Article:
Hello Slim_Jim, I was trying to replicate this issue and you are correct. Using the tab and arrow keys of the keyboard I try to access the memory settings and I was able to change from automatically to manual. However, I couldn’t change the multiplier or voltage.
So my recommendation will be to use a regular mouse in order to change those settings.
Regarding the problem about capturing the screen in the BIOS, I’m going to research on that since I got the same error.
Finally, about the BIOS update on the BIOS screen, please check the following thread. Re: DN2820FYKH - Unable to update BIOS
Using a regular mouse is working, but that's not a fix for the issue.
I'm using the fast boot option, so from time to time, if a BIOS update is available I'm holding down the power button to get into the BIOS and the main problem is that I'm using manual settings for the memory, because I'm running them at 2133MHz with adjusted timings (G.Skill Ripjaws F3-2133C11D-8GRSL memory is working fine at 2133MHz), but every time I use the power menu, the BIOS sets my memory multiplier to a different value, which means that the memory is running at max. 1866MHz from the second I used the power menu.
So there are two problems with the memory settings:
- Using the power menu modifies the manually adjusted settings, so 2133MHz falls back to 1866MHz
- I can't change it back to what I want, because I need to attach a regular mouse to do it
These two problems should be fixed, so the power menu won't change the memory multiplier back and the manual settings should be choosable with the tab and arrow keys.
I checked the mentioned BIOS update thread, but there's nothing about my main problem, because as I said, BIOS update is just an example (which has issues and the thread is about that), but the main problem is that the BIOS always says at the bottom left that "Network disconnected" or sometimes "No Network Access".
And just to mention, there is a "Download Drivers" section in the BIOS settings, which has problems too, because when I choose the location and I press the Download button, then nothing happens and the location window shows up again.
I'm using an UTP cable directly plugged into the NUC from my router which provides the internet connection and I have DHCP enabled on it, so there should be no problem for the BIOS to connect to the network.
I understand your point. We expected the system to maintain the memory settings you chose, however it is also expected that if this speed is out of specifications, the NUC will change the settings for safety.
NUCs are not meant to be customized because they use embedded processors. Remember that this device supports DDR3L 1333/1600, 1.35V
Intel doesn't recommend over clocking any of their internal components. It is required to use the correct memory type when using our products otherwise the warranty won't cover the product.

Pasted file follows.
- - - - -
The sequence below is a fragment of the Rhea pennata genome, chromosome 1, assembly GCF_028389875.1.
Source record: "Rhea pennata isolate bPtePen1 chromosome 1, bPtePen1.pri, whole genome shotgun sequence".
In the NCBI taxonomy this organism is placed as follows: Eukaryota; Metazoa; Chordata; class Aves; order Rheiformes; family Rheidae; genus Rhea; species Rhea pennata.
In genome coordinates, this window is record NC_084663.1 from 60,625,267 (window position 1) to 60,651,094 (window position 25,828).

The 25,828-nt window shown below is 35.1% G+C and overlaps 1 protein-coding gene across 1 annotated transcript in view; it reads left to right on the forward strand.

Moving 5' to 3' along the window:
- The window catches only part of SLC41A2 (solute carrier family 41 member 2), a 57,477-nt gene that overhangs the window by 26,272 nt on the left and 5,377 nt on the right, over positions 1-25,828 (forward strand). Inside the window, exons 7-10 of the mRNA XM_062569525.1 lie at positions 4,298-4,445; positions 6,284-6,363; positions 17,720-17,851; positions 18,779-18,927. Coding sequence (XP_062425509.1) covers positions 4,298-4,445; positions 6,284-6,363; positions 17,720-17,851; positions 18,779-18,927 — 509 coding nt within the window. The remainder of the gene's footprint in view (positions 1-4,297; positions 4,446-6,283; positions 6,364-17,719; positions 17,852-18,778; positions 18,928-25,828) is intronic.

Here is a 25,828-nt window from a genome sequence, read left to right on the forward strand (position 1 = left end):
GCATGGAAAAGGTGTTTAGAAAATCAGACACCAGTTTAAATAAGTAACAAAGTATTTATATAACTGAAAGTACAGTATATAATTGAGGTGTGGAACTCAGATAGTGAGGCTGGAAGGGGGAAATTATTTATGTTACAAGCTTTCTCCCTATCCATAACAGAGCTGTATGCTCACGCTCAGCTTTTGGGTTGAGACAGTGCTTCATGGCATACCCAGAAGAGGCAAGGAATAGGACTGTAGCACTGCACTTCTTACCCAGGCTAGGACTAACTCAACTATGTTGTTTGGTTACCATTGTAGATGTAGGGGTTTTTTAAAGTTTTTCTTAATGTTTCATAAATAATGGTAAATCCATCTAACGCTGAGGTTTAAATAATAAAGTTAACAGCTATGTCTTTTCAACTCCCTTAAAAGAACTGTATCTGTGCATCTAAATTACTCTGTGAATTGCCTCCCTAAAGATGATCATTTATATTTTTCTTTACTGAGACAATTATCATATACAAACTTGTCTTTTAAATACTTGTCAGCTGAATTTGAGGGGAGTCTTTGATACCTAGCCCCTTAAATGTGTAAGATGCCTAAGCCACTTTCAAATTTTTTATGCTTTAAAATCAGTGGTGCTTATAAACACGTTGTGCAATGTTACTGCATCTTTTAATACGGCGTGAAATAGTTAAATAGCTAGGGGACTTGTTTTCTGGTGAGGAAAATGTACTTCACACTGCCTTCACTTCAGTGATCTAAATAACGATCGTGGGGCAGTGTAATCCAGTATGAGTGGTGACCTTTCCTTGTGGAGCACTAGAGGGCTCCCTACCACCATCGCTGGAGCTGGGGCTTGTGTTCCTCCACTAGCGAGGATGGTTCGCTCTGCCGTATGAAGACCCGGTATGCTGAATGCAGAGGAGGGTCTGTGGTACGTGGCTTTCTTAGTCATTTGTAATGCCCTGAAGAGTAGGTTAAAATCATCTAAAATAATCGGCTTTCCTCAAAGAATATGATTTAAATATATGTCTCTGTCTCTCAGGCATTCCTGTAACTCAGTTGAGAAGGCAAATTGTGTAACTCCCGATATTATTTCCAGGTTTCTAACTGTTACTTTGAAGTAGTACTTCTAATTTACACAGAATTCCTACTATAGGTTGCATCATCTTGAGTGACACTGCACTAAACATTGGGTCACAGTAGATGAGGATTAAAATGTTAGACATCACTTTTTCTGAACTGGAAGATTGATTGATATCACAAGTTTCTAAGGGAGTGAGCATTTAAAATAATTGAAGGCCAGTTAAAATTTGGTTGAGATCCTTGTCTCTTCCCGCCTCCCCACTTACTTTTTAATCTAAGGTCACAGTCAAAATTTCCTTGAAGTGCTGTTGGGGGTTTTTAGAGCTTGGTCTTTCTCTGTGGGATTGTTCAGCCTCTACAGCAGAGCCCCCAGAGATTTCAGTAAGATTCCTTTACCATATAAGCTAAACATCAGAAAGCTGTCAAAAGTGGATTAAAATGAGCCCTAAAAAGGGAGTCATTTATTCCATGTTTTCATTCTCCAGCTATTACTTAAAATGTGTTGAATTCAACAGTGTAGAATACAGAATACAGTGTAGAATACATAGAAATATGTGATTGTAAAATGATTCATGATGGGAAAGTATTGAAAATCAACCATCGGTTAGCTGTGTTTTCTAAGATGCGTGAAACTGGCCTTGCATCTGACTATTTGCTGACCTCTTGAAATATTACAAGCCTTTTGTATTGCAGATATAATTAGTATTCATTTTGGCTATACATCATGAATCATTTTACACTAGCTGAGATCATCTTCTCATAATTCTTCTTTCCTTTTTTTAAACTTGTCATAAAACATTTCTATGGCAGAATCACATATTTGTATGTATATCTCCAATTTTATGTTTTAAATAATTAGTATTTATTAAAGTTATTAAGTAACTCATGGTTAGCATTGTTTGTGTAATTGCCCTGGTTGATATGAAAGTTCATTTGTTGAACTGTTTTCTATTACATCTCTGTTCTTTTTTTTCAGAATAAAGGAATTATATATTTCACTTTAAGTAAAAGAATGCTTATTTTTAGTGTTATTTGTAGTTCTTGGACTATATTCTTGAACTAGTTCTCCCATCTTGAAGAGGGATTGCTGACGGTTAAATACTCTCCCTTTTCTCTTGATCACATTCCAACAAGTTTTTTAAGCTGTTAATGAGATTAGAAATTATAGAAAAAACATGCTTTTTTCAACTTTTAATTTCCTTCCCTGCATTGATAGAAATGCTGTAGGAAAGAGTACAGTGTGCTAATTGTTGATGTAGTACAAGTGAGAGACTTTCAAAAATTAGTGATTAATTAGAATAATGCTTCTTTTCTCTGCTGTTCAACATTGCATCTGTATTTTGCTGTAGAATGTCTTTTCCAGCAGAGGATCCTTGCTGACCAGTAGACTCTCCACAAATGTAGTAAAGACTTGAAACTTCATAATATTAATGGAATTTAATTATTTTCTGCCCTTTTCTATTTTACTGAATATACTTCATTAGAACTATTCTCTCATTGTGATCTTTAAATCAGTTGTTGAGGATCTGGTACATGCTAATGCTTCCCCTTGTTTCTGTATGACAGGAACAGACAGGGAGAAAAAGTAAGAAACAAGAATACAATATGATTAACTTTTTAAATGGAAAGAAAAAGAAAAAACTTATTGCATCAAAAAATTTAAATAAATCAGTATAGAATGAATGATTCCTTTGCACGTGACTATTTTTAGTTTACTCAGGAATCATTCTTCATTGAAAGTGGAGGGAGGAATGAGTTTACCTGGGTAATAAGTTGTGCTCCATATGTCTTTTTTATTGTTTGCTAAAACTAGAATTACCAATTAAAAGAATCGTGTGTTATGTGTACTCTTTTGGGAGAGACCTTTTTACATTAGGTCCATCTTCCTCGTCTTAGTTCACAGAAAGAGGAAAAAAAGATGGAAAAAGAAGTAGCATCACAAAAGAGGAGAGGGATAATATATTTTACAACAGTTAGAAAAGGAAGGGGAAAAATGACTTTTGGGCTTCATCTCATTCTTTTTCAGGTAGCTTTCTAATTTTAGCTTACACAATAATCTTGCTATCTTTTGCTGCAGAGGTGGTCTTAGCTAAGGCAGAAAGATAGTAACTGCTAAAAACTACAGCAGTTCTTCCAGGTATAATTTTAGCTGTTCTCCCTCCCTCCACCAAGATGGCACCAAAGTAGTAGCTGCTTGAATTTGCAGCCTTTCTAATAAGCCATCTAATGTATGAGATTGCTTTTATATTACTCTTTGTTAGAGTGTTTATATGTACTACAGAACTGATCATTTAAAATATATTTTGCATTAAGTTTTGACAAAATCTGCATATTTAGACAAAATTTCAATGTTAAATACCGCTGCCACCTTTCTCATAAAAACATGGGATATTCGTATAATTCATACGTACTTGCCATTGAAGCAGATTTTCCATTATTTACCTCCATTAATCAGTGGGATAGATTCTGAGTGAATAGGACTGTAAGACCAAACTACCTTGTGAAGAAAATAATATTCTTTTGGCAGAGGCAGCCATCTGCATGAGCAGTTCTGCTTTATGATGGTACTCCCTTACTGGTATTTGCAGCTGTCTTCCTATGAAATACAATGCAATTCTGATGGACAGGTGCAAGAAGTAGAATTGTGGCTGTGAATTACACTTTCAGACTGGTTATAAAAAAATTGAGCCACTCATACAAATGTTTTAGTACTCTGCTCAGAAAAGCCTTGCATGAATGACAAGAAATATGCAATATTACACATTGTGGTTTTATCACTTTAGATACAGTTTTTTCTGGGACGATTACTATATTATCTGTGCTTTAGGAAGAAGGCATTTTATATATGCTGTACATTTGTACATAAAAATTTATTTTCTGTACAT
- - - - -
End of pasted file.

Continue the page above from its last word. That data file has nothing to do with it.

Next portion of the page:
Bear in mind that using memory out of specifications will decrease the lifetime of your NUC and it could generate processor damage.
Cc Intel VisualBios,
Please understand that we understand that the CPU multiplier and CPU bus frequency is locked, so
conventional overclocking by increasing one or other or both, perhaps with CPU core voltage is not
available to us. (However, _UNDER-volting_ the CPU, so that it spends more time using higher
multipliers and is below it's thermal limits eg. utilizing "Intel® Turbo Boost Technology 2.0", is
Increasing the operating frequency of the RAM simply reduces the time that the CPU is "cache starved"
otherwise known as "bus bound", allowing the CPU to run more often "CPU bound" thus improving it's
throughput. This "Overclocking" is not pushing the CPU beyond its specifications, because it must be able
to handle "CPU bound" jobs at any time because many jobs will fit nicely inside the Cache and do mostly
cache hits e.g. linpack ( a very extreme example ).
Another way to reduce the time the CPU is idle because it is "cache starved" is to improve the speed of Secondary Memory.
By your definition of “Overclocking” I should not use a faster SSD.
You state “NUCs are not meant to be customized because they use embedded processors.”
I bought a NUC because it is fun to tweak it a little. If I wanted a computer I could not customize, I would have bought an Apple.
Intel needs to understand it's customers motivations for their purchases.
If I bought a toy car it would be a die-cast classic made by “Matchbox” and I would put mag wheels on it and go-faster decals.
Note that Intel provide their “Intel® Extreme Tuning Utility (Intel® XTU)” so that a user can “Tweak to your heart’s content...”